The Kingdom of Saudi Arabia’s commitment to combatting terrorism and radicalisation is all too often unacknowledged or understated. Saudi Arabia does not fund, support or excuse any radical institution in Belgium, Europe or anywhere. In fact, the Kingdom is recognised as a pioneer in addressing the problem of radicalisation and terrorism at its root.
Falsehoods linking Saudi Arabia and its values to extremism cannot be allowed to circulate unchallenged. Extremist thought and acts of senseless violence are diametrically opposed to what the Kingdom stands for. To tar Saudi Arabia with the same brush as Da’esh/ISIS is lax.
In reality, condemnation of terrorism permeates all levels of Saudi society from King Salman bin Abdulaziz to the Saudi citizen, and it is clear to see why. Saudi Arabia is the birthplace and home of Islam; the Kingdom’s culture, society and justice are closely tied to Islamic values of peace and tolerance. To commit a terrorist act is therefore deeply un-Islamic and, by extension, profoundly un-Saudi.
“The biggest challenge facing our Islamic nation is how to keep our youth, the real wealth and hope of the future, away from the dangers facing them – particularly extremism and violence – and distance them from masterminds of misleading ideas that force them to behave in extraordinary ways that contradict the principles of our Islamic religion and the pillars and values of our Islamic societies.”
King Salman bin Abdulaziz, Custodian of the Two Holy Mosques, July 2016
This logic is reinforced by the ‘Majlis Hay’at Kibar al-‘Ulama’ – The Council of Senior Scholars. The Council is the Kingdom’s highest religious body, which finds consensus between learned religious scholars from a broad spectrum of Sunni Muslim schools of thought. The Council advises the King on religious matters through its ‘fatwas’ or decisions, which are well respected, not only in the Kingdom, but by Muslims around the world. Condemnation of terrorism from the Council has been unwavering, issuing its first fatwa on the subject in 1988.
The Council has consistently made clear that acts of terrorism cannot be considered in any way Islamic, nor their perpetrators Muslim. In 2010, the Council defined terrorism as any “crime seeking to corrupt and destabilise the security of life and property, private and public, such as destroying housing, schools, hospitals, factories, bridges, blowing up or hijacking airplanes, or the usurpation of the public resources of the state such as oil and gas reserves and all such acts of corruption and vandalism are prohibited in Islam. Whosoever alleges that it is jihad is ignorant and misguided. It is in no way jihad for the sake of Allah.”
More recently, the General Secretariat of the Council of Senior Scholars in June 2016 stated that “Islam outlaws terrorism and considers it as a corruption in the land, which ultimately serves only the people with racist believes that spread hatred and push for more division, which does not serve to build a world of order and a recognition of rights.”
In September 2014 the Council pronounced that “Terrorism is a heinous crime perpetrating injustice and aggression and is rejected by the Shariah, sound disposition and common sense in all its forms.” It is important also to underline the universality of the Council’s decisions regarding terrorism. Fatwas unfailingly call on the whole world to stand against it, and the Senior Scholars respond to heinous acts wherever they are committed.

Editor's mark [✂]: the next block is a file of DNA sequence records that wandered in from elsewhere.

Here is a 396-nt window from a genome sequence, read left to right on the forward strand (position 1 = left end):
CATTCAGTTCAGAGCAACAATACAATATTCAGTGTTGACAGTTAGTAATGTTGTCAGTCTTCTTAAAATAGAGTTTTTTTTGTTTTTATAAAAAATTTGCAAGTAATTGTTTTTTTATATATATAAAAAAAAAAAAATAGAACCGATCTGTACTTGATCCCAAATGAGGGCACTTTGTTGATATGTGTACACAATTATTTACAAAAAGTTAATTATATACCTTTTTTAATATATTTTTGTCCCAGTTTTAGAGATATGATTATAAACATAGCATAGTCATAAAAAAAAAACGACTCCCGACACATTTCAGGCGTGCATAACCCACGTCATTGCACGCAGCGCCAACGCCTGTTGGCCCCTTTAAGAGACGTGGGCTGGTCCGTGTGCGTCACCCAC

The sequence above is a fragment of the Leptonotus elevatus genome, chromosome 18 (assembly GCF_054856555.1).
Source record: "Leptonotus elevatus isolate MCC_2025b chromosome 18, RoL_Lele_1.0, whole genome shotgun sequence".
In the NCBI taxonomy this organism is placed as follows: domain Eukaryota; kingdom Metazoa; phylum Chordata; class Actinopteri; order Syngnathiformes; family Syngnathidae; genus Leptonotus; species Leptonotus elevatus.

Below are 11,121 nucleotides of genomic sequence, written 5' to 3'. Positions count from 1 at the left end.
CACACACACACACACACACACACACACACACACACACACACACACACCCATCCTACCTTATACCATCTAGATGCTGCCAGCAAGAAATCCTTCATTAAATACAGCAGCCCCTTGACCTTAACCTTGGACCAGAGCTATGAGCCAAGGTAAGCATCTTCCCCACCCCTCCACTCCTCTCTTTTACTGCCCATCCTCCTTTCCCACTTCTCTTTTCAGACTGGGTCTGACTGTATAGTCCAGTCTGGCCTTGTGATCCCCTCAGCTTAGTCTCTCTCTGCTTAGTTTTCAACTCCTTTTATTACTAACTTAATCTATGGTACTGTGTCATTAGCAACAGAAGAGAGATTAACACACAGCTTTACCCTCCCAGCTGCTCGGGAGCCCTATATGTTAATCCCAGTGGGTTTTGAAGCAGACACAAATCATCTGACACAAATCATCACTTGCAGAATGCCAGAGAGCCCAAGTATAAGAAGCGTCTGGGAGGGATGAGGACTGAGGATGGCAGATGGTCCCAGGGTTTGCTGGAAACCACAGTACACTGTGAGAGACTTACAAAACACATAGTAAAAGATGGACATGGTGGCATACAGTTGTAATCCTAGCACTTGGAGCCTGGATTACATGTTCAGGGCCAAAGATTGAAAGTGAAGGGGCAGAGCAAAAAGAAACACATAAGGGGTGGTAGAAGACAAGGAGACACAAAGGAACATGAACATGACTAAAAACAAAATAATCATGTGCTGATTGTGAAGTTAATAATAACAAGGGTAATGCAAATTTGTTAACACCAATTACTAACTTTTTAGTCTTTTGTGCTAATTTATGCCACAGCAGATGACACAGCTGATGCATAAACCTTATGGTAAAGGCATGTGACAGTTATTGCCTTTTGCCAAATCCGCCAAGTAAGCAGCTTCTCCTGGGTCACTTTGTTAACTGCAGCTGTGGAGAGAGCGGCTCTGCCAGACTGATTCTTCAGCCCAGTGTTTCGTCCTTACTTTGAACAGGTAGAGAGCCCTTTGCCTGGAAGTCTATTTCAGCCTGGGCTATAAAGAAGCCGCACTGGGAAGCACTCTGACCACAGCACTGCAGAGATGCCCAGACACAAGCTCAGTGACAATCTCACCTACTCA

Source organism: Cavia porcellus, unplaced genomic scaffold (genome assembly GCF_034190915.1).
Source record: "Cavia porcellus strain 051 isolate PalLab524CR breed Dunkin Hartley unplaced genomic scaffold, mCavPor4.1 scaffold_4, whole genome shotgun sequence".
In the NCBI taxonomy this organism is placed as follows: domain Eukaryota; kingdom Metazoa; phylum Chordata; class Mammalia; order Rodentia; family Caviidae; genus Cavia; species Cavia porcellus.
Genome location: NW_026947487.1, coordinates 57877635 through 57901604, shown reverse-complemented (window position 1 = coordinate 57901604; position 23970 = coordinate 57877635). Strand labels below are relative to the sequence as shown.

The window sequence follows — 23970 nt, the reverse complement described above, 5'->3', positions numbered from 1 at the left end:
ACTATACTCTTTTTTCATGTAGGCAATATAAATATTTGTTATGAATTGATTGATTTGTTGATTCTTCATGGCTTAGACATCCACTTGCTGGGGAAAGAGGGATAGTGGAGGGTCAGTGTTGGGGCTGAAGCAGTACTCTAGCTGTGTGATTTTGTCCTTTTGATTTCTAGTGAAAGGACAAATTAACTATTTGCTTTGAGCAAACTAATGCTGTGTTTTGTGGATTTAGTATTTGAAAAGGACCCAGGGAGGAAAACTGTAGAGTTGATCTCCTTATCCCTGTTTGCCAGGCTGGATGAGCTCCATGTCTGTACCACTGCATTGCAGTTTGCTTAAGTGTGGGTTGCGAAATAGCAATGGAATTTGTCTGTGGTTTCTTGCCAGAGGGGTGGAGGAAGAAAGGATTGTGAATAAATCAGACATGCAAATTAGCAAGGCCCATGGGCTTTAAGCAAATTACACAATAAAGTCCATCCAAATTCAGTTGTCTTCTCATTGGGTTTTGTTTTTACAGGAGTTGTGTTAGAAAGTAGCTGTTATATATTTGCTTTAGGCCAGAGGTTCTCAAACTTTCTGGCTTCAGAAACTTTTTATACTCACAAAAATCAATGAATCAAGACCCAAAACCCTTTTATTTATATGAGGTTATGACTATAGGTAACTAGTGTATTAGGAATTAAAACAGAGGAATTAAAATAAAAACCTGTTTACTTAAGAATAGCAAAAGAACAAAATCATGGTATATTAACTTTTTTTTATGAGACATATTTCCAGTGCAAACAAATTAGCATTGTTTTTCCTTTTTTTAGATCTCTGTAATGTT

Following the horrific terroristic attacks in Paris in 2015, it was reiterated that “Islam bans this terrorist action and does not accept any justification for it.” In the wake of the further lamentable attacks in Brussels in March 2016, the Council of Senior Scholars “affirmed that the whole world should unify to fight terrorism whatever its source is and regardless of the targeted region, and that the criminalisation of terrorism should not be justified in a region unlike the other, this will be a mean of intensifying terrorism and expanding it”.
Months later, when the scourge of terrorism re-emerged in Nice, France, the Council stated that “Islam magnifies the sanctity of human blood and criminalizes terrorism that kills and terrorizes innocent people in their homes, markets and facilities teeming with men, women and children, and that all humanity rejects and condemns it”.
The Kingdom’s rejection of all forms of terrorism is not merely empty words but also reflected in its actions. Most notable among these is Saudi Arabia leadership in the Islamic Alliance against Terrorism. On the occasion of the Alliance’s announcement, the Council declared that “fighting and combating terrorism are one of the most important duties imposed by the Islamic religion, which is a duty at a time where the Islamic world has to be urged to fight and cooperate against it.” In an age where wilful disinformation is become increasingly prevalent in our societies, it is of paramount that we strive more than ever to read beyond the sensationalist headlines, scratch beneath the surface of unfounded allegations, and examine the facts more rigorously.
Those trying to link ISIS to Islam, Sunnis or so-called Wahhabis or to the teachings of Muhammad ibn Abd al-Wahhab, are mistaken. ISIS and what they’re doing is not Islam. Islam does not justify the killing of innocent people. Islam does not justify violence and does not justify hate. Islam is a religion of moderation, tolerance, love and mercy. What these criminals are doing has nothing to do with Islam.
Our Kingdom will continue to support national and international authorities to help eradicate the terrorist scourge and its supporters from our societies.
Ambassador Abdulrahman S. Alahmed
Ambassador of the Kingdom of Saudi Arabia to the Belgium & Luxembourg
Head of the Saudi Mission to the European Union